Sesamoid fractures (Figure 6) can develop from acute fracture or secondary to progression or un-treated stress fractures or osteochondritis. Acute fractures including fall from heights, big toe hyper-extension injuries, and other injuries can result in one or multiple fracture fragments of the involved sesamoid. Recurrent micro-trauma such as running, dancing, sporting activities, can cause stress injuries to the bone and compromise circulation resulting in osteochondritis or stress fractures of the sesamoid bones. X-rays can demonstrate acute fractures, however if it is unclear between a bi-partide or sesamoid fracture then MRI and bone scan are beneficial. These pathologies are notorious to slow healing, and usually require an extensive healing period with at least prolonged protective weight bearing in a short leg fracture boot or non-weight bearing in a cast and crutches. It is important to educate patients on the longer recovery with this diagnosis. The transition to a stiff soled shoe and/or custom functional foot orthotic to decrease pressure to the area is required for the following several weeks with activity modification to ensure proper healing. RICE, NSAIDS are encouraged as well. The use of a bone stimulator may be utilized as well in certain cases.

Surgical recommendation is recommended after failure of extensive conservative options as mentioned above. This can include partial excision of the small or large symptomatic fracture fragments or complete excision of the involved sesamoid bone. Again, it should be re-iterated that there are certain inherent muscle imbalances that develops after excision these bones and adjunctive procedures or further surgeries may be in order to maintain a normal position of the big toe.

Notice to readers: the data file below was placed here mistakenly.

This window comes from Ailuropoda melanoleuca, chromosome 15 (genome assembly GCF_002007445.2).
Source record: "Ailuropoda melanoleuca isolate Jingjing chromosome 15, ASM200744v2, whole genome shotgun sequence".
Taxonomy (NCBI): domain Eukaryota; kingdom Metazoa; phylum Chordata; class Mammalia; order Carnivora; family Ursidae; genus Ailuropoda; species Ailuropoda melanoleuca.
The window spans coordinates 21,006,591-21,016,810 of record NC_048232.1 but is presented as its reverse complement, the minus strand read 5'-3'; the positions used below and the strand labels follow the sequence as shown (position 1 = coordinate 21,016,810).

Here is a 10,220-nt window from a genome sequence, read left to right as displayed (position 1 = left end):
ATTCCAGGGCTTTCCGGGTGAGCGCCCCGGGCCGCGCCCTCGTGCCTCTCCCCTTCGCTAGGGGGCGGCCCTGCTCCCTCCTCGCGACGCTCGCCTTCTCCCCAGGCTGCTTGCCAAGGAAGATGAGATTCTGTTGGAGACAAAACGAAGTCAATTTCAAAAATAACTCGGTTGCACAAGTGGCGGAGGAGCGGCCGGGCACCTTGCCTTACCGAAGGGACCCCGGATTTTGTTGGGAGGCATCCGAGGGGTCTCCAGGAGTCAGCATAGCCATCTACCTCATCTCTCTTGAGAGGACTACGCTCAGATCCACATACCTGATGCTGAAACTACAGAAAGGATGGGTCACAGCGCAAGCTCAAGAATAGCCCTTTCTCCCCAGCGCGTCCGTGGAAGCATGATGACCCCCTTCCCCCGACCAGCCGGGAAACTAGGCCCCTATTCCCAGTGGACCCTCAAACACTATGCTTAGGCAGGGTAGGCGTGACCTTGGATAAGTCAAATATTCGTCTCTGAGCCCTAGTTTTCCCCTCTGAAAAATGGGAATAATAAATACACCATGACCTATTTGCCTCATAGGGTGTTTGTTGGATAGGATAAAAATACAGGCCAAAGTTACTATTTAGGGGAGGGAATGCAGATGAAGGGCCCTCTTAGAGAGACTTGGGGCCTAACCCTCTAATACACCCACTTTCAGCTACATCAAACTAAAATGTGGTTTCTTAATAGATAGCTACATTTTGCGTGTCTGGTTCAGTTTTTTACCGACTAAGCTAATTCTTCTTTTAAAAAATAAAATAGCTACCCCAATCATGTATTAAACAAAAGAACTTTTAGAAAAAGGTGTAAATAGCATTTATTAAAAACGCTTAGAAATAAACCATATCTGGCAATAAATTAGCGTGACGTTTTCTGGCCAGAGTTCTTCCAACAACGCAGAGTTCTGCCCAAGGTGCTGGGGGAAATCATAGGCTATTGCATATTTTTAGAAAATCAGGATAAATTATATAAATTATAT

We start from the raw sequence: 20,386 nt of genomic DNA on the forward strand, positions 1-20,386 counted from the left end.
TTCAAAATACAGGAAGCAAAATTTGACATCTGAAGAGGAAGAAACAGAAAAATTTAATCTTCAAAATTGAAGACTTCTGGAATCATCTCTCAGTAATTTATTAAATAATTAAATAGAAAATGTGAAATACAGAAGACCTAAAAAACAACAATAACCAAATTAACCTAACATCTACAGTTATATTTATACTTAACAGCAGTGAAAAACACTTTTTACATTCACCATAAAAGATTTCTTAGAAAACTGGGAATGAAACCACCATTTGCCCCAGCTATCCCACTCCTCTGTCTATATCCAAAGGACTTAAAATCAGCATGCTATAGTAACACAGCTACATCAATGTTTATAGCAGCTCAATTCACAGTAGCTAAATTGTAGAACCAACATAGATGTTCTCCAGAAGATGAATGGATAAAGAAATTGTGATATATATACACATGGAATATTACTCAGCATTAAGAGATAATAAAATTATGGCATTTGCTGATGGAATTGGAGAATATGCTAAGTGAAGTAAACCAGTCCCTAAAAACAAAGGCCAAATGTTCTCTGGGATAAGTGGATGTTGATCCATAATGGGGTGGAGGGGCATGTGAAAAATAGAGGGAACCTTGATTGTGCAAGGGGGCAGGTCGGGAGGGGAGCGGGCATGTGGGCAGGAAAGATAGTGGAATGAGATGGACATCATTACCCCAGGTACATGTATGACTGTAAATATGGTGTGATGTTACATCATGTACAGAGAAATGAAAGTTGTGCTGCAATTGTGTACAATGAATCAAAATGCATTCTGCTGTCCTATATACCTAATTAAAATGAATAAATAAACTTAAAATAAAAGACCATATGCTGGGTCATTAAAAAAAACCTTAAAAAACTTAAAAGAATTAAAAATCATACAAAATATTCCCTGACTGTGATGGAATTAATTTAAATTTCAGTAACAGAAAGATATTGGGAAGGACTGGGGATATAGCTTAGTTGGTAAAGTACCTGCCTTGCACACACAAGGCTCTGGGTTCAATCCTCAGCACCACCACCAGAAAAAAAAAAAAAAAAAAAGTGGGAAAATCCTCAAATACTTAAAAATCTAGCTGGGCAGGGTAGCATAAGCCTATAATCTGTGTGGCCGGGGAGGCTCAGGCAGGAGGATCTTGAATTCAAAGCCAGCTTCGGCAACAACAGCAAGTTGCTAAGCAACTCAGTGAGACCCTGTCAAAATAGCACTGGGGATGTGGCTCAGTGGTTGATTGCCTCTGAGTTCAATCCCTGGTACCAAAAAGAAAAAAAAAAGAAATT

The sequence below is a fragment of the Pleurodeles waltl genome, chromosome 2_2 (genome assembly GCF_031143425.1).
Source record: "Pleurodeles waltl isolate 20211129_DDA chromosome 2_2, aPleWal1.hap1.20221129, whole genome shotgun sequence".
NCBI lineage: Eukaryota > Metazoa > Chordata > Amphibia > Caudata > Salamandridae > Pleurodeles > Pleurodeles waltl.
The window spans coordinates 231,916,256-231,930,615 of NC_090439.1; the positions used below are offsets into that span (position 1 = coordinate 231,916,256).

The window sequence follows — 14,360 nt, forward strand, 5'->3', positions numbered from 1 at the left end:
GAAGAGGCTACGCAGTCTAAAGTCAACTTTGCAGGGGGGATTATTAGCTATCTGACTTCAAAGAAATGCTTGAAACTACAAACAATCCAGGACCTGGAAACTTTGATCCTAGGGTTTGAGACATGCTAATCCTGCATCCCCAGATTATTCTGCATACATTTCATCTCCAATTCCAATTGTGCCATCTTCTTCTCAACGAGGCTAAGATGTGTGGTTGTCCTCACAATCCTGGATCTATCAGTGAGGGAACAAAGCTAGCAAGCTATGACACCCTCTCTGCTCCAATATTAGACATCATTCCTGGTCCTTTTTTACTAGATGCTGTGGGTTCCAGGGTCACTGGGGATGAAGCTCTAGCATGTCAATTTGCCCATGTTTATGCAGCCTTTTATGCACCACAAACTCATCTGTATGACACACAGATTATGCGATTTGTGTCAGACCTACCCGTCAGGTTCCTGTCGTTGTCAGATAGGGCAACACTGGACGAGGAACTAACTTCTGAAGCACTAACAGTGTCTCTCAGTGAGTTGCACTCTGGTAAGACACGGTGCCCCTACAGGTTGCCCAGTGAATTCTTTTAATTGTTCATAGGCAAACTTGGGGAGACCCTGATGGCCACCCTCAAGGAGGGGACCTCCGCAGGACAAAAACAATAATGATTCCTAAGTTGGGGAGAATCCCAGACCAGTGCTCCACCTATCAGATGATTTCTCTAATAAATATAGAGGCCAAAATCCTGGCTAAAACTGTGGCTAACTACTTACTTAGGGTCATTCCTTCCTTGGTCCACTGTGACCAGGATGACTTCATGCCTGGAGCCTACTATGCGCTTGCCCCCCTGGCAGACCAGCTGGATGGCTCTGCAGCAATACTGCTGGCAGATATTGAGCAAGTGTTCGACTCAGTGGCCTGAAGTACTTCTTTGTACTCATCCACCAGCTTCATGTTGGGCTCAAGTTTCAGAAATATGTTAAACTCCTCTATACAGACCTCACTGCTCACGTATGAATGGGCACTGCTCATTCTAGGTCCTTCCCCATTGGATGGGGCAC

University Foot and Ankle Institute
University Foot and Ankle Institute offers comprehensive care for sesamoid pain and fracture. From injection therapy and orthotic care to surgical treatment options, count on our experts to offer you state of the art care in a comfortable and friendly environment.

Dr. Bob Baravarian

Dr. Bob Baravarian

Dr. Bob Baravarian is a Board Certified Podiatric Foot and Ankle Specialist. He is currently a member of UCLA Medical Group, Chief of Podiatric Surgery at Santa Monica/UCLA medical center and Orthopedic Hospital and an assistant clinical professor at the UCLA School of Medicine. He also serves as co-director of University Foot and Ankle Institute. He is Editor Emeritus of the international medical journal, Foot and Ankle Specialist.

Dr. Baravarian been involved in athletics his entire life and played competitive tennis in high school and college. He has an interest in sports medicine, arthritis therapy and trauma/reconstructive surgery of the foot and ankle. He servers as a consultant to the ATP (Association of Tennis Professionals) tour, multiple running organizations and several shoe manufacturers. He is also fluent in five languages (English, French, Spanish, Farsi and Hebrew),

Podiatrist Dr. Bob Baravarian is available for consultation at the Santa Monica, Sherman Oaks and UCLA Westwood offices.
Dr. Bob Baravarian